Monday, April 25, 2016

Benefits of Breakfast

Need an energy boost? Breakfast is the most important meal of the day because it replenishes our depleted energy stores and keeps our metabolism running. Skipping breakfast or not eating enough tells our body to conserve energy, slow down our
metabolism and burn fewer calories throughout the day. This is why people who skip breakfast are more likely to be overweight than breakfast eaters.

New studies are revealing even more evidence of how
important breakfast is as it relates to metabolic function. When skipping breakfast study participants produced 39% more
insulin and had higher blood sugar levels later in the day as a result. Concerns over regularly skipping breakfast might lead to chronic insulin resistance, a major risk factor for type 2

To keep your blood sugar stable and to kick start your energy select fiber and protein rich foods for breakfast that provide about 20-35% of your total daily calories. For someone
targeting 1600 calories per day that is 320 calorie breakfast. For someone targeting 2000 calories per day that is 400 calorie breakfast. Below are some ideas:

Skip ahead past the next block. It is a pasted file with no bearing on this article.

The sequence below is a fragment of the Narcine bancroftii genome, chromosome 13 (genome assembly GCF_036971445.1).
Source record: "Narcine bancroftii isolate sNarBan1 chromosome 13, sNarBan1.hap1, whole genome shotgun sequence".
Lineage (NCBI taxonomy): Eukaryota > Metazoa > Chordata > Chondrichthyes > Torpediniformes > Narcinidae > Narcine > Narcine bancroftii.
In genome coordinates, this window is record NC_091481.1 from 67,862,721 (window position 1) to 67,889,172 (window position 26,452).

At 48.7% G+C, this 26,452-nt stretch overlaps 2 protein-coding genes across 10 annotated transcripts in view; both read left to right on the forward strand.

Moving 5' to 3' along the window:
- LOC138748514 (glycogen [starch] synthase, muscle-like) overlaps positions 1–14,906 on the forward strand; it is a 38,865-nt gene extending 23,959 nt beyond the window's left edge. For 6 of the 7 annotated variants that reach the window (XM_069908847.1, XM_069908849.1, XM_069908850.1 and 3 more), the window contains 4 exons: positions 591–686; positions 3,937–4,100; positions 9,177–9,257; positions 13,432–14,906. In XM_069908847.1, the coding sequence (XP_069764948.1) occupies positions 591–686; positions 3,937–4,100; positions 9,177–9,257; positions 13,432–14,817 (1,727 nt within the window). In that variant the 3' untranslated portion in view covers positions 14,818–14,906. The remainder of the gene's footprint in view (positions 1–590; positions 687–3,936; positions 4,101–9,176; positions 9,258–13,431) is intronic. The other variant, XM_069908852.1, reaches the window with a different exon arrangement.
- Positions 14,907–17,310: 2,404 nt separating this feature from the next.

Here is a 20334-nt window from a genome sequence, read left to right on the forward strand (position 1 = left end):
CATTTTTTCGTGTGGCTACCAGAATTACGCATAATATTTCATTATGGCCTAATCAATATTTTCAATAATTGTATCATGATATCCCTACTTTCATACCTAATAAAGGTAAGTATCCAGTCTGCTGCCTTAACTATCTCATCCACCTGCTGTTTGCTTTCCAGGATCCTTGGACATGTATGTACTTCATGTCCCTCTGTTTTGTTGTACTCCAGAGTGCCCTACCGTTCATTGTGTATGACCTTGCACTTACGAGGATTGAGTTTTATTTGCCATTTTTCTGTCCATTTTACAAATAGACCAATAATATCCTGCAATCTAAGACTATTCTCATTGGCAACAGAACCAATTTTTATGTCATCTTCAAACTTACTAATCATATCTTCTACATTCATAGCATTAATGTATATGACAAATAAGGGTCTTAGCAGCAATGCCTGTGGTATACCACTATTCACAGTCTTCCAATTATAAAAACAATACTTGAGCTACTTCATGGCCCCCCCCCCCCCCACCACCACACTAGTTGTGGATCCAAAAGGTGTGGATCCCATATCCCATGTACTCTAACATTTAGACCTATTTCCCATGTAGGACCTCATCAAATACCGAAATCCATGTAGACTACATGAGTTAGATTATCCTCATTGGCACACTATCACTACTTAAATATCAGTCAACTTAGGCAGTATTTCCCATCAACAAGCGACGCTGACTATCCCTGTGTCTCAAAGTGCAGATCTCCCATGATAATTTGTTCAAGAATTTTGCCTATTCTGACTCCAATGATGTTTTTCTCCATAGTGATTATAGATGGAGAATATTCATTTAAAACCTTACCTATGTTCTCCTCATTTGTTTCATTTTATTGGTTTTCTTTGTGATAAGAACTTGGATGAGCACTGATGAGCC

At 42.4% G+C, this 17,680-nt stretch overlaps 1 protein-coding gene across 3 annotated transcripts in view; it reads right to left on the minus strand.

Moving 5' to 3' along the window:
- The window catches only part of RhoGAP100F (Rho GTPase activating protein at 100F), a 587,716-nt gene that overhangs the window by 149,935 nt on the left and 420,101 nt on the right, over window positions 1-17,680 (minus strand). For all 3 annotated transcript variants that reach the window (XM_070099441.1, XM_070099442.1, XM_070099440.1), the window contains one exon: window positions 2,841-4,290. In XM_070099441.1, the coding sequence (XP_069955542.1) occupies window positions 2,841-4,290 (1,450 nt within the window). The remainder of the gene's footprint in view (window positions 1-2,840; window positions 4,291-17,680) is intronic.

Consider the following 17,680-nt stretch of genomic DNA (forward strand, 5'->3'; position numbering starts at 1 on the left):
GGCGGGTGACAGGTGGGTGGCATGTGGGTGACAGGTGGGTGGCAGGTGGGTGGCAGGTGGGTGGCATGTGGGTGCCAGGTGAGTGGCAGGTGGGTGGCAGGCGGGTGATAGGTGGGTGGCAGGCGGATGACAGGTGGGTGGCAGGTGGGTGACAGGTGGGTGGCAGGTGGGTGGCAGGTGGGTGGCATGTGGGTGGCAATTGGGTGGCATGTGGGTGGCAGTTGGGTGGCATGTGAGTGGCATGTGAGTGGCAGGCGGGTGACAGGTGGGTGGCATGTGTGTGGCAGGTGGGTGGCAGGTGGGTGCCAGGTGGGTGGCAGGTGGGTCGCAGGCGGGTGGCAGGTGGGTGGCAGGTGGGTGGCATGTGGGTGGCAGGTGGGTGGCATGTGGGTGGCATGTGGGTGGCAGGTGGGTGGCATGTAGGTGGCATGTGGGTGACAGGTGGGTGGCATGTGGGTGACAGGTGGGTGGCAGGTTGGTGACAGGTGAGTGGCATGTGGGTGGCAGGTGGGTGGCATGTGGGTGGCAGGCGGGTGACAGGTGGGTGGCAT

· Whole grain English muffin topped with 1 tbs peanut butter and 1/2 sliced banana (285 calories)

· 6 ounces nonfat plain Greek yogurt topped with 3/4 cup blueberries and 2 tbs slivered almonds (240 calories)

· 1 slice whole grain toast topped with 1/4 mashed   avocado, 1 poached egg, and hot sauce (255 calories)

· 1/2 cup egg whites mixed with spinach, tomato, and onions served with 1 slice whole grain toast topped with 1 tbs peanut butter and 1 cup of melon (350 calories)

· 1/2 cup dried oats cooked with 1 cup skim milk, 1 chopped apple, 2 tbs chopped walnuts, and cinnamon powder (415 calories)

Monday, April 18, 2016

Have you tried Kombucha?

Kombucha is a fermented and slightly carbonated tea drink  originating in ancient Chinese medicine over 2000 years ago. Sweetened tea is fermented with a colony of bacteria and yeast which produces a mushroom in the liquid. In fact in the Chinese language Kombucha is called “chajun” which translates to tea mushroom.